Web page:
We must also keep our eye on the ball:
We score goals, if we understand that the main reason for the corruption fight is to create an enabling environment for Nigeria to thrive. Corruption hinders business; hence countries with high marks on the World Bank’s Ease of Doing Business’ are also at the high, positive end of the Anti-Corruption Perception index. As we all know, Nigeria has always been at the bottom end of these indices. As we confront corruption, we must aim to release the energies of Nigeria’s entrepreneurs in order for them to drive development that creates sustainable wealth. No country has ever moved from poverty to wealth simply by their citizens, lining up to wait for ‘hand-outs’ from their Federal Government. Capitalism, the seemingly irresistible economic system that the world has embraced is structurally anti-productivity. Under this system, you cannot afford to wait to be given a fish. You just have to be a fisherman/woman.
Therefore, the theme of our November/December Newsletter cannot be timelier. As the year draws to an end, it is crucial to take stock because “an unexamined life is not worth living.” There is also a strong relationship between positive reflections and impactful resolutions. Going forward, Nigeria must ensure that she continues to fight corruption in the right way, without losing sight of the PRIZE.
In this November/December issue, articles were carefully chosen to offer professional insights and practical solution strategies. Our lead article, authored by our Partner and Head of Litigation, Mr Ogugbamila, is practically grounded. It discusses the challenge of Code Conduct Declaration and the jurisdictional/constitutional question that it provokes. The interview of our Wig of the Month, Dr Olisa Agbakoba, SAN, is very insightful. Our Senior Counsel and past President of the Nigerian Bar Association does not need any introduction, but it may be helpful to note, in passing, that Dr Agbakoba, is without any fear of contradiction, one of the most talented and far-sighted lawyers that this country has produced in the last 100 years. His inspirational participation at the recently concluded Commonwealth of Heads of State and Government (CHOGM) in Malta also inspired our Report on ‘Enterprising Nigeria’. Our Wig of the Month also chaired the recently concluded 2015 Investment and Securities Tribunal Workshop in Lagos, the Report of which forms part of our Legal News. We are also publishing engaging analyses on Asset-tracing and the international framework on corruption.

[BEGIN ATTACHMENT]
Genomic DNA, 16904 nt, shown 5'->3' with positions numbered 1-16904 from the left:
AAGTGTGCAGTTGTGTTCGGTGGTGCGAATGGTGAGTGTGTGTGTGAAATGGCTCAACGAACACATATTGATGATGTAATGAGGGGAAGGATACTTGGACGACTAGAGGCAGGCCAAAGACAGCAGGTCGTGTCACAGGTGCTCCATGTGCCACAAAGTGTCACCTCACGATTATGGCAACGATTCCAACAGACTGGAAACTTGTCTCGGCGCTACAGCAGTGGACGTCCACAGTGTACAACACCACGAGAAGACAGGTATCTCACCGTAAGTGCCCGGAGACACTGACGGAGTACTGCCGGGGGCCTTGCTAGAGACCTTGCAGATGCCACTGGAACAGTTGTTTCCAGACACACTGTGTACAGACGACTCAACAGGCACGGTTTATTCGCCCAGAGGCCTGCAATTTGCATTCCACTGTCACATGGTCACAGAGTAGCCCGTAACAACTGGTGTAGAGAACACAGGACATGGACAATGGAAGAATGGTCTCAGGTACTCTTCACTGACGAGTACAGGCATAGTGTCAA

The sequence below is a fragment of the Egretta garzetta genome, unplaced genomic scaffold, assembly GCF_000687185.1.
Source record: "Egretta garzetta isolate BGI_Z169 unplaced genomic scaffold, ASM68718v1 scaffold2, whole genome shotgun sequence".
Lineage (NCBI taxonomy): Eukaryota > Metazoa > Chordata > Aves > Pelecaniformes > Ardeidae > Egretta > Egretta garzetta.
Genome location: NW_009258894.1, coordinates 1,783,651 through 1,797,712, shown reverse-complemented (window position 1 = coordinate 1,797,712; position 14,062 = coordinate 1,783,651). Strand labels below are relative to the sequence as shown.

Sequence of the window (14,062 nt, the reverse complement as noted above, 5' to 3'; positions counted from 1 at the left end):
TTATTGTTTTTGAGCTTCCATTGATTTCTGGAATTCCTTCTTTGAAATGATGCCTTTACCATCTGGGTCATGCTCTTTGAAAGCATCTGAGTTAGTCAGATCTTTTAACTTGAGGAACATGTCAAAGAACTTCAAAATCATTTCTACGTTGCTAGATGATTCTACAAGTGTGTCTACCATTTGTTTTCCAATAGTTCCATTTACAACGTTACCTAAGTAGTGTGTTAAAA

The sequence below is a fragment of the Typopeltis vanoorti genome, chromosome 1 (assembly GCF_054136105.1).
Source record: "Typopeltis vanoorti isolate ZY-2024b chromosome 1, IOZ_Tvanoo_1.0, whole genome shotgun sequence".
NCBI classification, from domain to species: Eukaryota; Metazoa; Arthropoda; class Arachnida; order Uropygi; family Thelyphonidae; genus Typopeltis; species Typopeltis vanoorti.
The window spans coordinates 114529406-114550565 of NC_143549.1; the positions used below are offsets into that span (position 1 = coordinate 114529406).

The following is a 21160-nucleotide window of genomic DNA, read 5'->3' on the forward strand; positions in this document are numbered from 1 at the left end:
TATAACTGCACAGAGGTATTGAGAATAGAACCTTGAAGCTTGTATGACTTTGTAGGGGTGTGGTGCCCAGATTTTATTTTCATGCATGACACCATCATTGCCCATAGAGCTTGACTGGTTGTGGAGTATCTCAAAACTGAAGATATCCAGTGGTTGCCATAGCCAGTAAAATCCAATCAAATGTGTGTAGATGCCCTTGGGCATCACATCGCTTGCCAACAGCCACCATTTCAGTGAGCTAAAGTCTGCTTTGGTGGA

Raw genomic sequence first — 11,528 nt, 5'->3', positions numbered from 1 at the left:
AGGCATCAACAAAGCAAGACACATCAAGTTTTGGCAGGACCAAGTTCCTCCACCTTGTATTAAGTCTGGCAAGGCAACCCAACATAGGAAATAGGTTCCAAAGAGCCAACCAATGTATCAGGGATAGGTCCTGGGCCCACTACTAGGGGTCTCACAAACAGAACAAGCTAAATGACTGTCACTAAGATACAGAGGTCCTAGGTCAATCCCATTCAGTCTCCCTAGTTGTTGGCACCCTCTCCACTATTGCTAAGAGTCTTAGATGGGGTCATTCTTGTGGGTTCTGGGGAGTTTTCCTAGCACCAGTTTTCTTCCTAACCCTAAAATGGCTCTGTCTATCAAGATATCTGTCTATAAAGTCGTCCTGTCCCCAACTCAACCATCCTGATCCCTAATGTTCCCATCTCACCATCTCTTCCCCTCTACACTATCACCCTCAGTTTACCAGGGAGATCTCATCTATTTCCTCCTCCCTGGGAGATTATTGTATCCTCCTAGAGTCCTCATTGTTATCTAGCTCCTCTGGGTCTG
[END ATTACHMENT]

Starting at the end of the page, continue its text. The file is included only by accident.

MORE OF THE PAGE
In conclusion, a successful fight against corruption, I emphasize, is but a pathway and not a destination. We need to build on the anti-corruption efforts and create an enabling environment for the emergence of more Dangotes. Therefore, as we tackle corruption, our eye must not depart from the ball: inspiring, arming and leveraging the private sector as the engine of development. On this note, I welcome you to this feast. Have a wonderful Christmas and a Wealthier 2016.
Willy Mamah, PhD (London)